5. Learn something new
Learning something new might be as simple as picking up a book at the library, or you might decide to take advantage of the hundreds of free classes being offered online by institutions like Harvard and Stanford.
Maybe you’ve always wanted to learn to draw or knit. Perhaps there is a language you’ve always wanted to speak, or a book you’ve been dying to write. When your body hurts, take this opportunity to exercise your mind.
6. Find your breath
Stop here and take a deep breath in. Exhale completely, trying to extend your exhale a little longer than your inhale (don’t force it).
Were you holding your breath? When is the last time you truly breathed deeply?
Breathwork can help your body to calm down. Deep belly breathing, with a longer exhale, stimulates the vagus nerve. This nerve is directly connected to your parasympathetic nervous system (PNS). Responsible for “rest and digest” functions, the PNS signals your body to relax. This decreases production of stress hormones and promotes calm relaxation.
7. Take a long bath
Not just any long bath. Take the time to set the mood. You don’t need fancy oils or lotions. Epsom salts provide beneficial magnesium, and they are affordable at drug and grocery stores. If you have lavender oil, add a few drops to promote even further relaxation.
Grab your fluffiest bath towel and coziest clothes for after the bath. Light some candles, find some relaxing music, and sink into the water. Close your eyes and enjoy.
Meditation (or meditative prayer) has been long studied as a way to decrease the perception of pain and to promote relaxation. Although it’s hard to discount the placebo effect of meditation, some scientifically-valid studies have found that meditation lowers cortisol (the stress hormone) and provides pain relief to those who practice regularly.
Start with just ten minutes a day. It can help to have a guided meditation to begin with, but if you prefer, simply find a comfortable seat and breathe for ten minutes. Let yourself stay focused on breathing in and out. If your mind wanders, bring it back to following your breath.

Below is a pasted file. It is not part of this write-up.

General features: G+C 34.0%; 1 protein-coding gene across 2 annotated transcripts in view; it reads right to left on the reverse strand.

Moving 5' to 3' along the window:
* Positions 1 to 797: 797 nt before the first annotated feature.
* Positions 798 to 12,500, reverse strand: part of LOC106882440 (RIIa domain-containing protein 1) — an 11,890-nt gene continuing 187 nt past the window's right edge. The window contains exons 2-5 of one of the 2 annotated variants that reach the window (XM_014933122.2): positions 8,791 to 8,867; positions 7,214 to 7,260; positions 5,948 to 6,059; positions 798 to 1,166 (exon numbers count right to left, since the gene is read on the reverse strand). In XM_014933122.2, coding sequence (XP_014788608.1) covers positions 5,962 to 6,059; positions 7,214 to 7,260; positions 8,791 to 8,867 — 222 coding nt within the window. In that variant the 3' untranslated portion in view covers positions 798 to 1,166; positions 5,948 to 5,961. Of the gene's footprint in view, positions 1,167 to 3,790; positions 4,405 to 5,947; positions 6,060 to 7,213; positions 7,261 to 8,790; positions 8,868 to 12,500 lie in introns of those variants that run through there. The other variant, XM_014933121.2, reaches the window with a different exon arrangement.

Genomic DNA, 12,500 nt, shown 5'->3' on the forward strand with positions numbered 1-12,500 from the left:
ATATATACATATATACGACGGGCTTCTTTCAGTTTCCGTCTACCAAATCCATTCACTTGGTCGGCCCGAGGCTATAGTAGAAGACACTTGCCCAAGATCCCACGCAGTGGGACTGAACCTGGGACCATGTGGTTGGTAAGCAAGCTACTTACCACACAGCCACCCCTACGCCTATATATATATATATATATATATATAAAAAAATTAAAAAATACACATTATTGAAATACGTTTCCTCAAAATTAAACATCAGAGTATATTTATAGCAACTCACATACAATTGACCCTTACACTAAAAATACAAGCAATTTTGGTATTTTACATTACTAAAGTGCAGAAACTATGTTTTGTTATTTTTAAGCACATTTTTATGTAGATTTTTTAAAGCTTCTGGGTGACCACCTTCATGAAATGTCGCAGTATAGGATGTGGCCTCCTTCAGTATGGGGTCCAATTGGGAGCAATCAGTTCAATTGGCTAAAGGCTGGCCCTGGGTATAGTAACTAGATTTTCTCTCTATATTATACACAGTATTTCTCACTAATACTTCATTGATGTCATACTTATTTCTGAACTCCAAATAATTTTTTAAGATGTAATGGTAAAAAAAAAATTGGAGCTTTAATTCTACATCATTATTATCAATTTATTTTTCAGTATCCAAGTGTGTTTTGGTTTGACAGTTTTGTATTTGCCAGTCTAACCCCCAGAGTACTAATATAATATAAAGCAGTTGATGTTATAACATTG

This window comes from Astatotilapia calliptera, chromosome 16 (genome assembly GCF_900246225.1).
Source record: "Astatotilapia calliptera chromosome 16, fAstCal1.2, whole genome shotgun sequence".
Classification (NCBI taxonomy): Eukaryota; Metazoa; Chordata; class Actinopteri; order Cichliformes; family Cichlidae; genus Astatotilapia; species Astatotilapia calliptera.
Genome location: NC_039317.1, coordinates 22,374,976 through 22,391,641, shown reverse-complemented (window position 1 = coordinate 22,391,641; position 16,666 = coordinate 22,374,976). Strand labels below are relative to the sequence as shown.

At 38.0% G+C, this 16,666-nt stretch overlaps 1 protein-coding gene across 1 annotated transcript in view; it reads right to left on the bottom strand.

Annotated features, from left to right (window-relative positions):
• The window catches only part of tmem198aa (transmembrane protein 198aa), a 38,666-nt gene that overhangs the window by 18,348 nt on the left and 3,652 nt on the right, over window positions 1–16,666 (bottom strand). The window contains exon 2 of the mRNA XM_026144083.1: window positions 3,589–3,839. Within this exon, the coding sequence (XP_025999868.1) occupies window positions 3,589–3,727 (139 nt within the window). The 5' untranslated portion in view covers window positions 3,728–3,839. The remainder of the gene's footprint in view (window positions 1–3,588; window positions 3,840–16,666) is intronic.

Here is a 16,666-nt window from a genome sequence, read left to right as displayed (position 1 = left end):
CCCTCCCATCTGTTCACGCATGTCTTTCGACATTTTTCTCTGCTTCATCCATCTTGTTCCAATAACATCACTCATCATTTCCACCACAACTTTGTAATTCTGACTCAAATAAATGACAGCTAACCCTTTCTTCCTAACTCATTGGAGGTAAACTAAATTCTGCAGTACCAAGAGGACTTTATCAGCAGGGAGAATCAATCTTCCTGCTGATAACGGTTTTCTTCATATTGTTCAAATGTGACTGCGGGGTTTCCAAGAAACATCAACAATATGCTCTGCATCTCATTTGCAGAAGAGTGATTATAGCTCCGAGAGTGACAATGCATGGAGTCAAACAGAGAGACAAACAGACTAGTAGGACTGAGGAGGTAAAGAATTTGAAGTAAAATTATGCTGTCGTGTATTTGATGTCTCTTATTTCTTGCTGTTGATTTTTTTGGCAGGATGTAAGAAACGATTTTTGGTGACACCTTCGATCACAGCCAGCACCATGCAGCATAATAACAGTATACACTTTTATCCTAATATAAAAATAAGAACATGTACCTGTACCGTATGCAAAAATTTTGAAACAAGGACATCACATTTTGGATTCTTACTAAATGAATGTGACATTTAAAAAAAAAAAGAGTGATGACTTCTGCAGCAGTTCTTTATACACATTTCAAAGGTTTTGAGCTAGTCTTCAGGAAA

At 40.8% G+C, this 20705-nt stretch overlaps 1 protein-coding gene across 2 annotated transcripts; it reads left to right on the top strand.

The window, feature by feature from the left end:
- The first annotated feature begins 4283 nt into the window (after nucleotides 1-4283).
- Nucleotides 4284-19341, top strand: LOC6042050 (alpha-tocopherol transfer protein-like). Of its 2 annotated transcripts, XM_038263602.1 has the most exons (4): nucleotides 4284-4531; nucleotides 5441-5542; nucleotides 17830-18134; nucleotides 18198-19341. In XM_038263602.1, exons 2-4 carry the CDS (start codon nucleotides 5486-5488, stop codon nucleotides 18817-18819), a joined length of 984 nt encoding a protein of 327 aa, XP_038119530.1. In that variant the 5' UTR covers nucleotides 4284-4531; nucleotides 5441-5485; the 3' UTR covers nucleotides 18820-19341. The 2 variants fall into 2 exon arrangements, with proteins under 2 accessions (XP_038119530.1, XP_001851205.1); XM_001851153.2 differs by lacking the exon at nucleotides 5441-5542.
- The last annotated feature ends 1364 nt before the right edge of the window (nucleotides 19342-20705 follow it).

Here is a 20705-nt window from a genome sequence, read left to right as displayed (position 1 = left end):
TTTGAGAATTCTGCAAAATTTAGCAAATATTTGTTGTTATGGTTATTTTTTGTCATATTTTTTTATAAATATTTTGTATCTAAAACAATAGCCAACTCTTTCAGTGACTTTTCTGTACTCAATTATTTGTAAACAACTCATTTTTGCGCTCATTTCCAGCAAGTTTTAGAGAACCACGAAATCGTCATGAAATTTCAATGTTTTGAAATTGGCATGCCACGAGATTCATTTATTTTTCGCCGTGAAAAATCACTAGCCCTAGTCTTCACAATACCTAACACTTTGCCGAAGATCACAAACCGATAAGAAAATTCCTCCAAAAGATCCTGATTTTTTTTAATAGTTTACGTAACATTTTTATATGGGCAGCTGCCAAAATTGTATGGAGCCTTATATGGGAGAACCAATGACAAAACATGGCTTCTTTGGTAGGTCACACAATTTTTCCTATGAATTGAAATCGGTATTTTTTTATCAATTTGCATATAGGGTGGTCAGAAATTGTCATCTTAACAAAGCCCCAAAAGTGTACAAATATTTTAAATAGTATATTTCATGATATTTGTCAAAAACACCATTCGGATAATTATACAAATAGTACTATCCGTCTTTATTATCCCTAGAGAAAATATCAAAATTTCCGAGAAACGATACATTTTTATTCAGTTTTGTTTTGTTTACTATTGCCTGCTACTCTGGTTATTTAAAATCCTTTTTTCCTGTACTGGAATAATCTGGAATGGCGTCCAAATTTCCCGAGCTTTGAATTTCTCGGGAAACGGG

9. Create something
Create something. Anything. Consider these creative activities:
- Take pictures
- Create a movie for a friend
- Design a greeting card (and send some letters!)
- Sew something
- Make a sculpture
- Draw a picture
- Write a song
- Develop a new recipe
The act of creating something, especially if it’s an activity you enjoy but have gotten away from, can go a long way towards nurturing your mental health.
10. Practice self-massage
Massage can be a great way to relax and release tight muscles and tension, but we cannot always get this kind of therapy when we need it. Self-massage is a great option instead.
And the good news? You don’t need to actually massage the painful part of your body. Sometimes a great neck massage releases shoulders that have tensed the lower back. You can also use a tennis ball to release the large muscles of the legs and glutes. Deep muscle release and relaxation is available whenever you need it!
11. Listen to music
Our self-care tips wouldn’t be complete without the suggestion of listening to music. In this case, the “savage beast” is chronic pain, and music can be remarkably soothing. Music prompts endorphin release in the brain, a release that researchers have found relieves chronic pain.
Keep a running list of songs you love for days when pain flares. You may also find pre-made chronic pain playlists on Spotify, Apple, and Google.
12. Make a list
Making lists is a great way to reframe what is currently happening and to plan for the future. Consider making a list of:
- The activities you can do at your current pain level
- Activities you’d like to work toward
- The people who support you